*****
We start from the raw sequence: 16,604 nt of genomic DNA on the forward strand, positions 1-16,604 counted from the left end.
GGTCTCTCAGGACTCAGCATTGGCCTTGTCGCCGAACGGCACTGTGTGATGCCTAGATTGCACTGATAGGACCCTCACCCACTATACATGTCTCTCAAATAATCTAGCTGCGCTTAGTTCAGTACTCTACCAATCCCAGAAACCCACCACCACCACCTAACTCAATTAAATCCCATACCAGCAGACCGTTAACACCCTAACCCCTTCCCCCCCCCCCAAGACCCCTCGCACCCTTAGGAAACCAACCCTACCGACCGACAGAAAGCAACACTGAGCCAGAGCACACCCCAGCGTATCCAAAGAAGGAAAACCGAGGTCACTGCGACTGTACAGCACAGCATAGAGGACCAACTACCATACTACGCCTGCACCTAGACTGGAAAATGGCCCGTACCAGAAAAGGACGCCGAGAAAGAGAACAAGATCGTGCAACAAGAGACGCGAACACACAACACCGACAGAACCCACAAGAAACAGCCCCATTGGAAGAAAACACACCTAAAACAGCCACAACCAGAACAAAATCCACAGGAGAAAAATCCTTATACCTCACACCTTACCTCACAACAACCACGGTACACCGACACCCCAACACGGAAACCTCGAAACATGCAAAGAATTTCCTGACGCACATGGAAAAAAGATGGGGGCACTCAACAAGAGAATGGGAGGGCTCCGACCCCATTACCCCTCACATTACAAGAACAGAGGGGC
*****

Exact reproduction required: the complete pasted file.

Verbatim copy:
We start from the raw sequence: 16,604 nt of genomic DNA on the forward strand, positions 1-16,604 counted from the left end.
GGTCTCTCAGGACTCAGCATTGGCCTTGTCGCCGAACGGCACTGTGTGATGCCTAGATTGCACTGATAGGACCCTCACCCACTATACATGTCTCTCAAATAATCTAGCTGCGCTTAGTTCAGTACTCTACCAATCCCAGAAACCCACCACCACCACCTAACTCAATTAAATCCCATACCAGCAGACCGTTAACACCCTAACCCCTTCCCCCCCCCCCAAGACCCCTCGCACCCTTAGGAAACCAACCCTACCGACCGACAGAAAGCAACACTGAGCCAGAGCACACCCCAGCGTATCCAAAGAAGGAAAACCGAGGTCACTGCGACTGTACAGCACAGCATAGAGGACCAACTACCATACTACGCCTGCACCTAGACTGGAAAATGGCCCGTACCAGAAAAGGACGCCGAGAAAGAGAACAAGATCGTGCAACAAGAGACGCGAACACACAACACCGACAGAACCCACAAGAAACAGCCCCATTGGAAGAAAACACACCTAAAACAGCCACAACCAGAACAAAATCCACAGGAGAAAAATCCTTATACCTCACACCTTACCTCACAACAACCACGGTACACCGACACCCCAACACGGAAACCTCGAAACATGCAAAGAATTTCCTGACGCACATGGAAAAAAGATGGGGGCACTCAACAAGAGAATGGGAGGGCTCCGACCCCATTACCCCTCACATTACAAGAACAGAGGGGC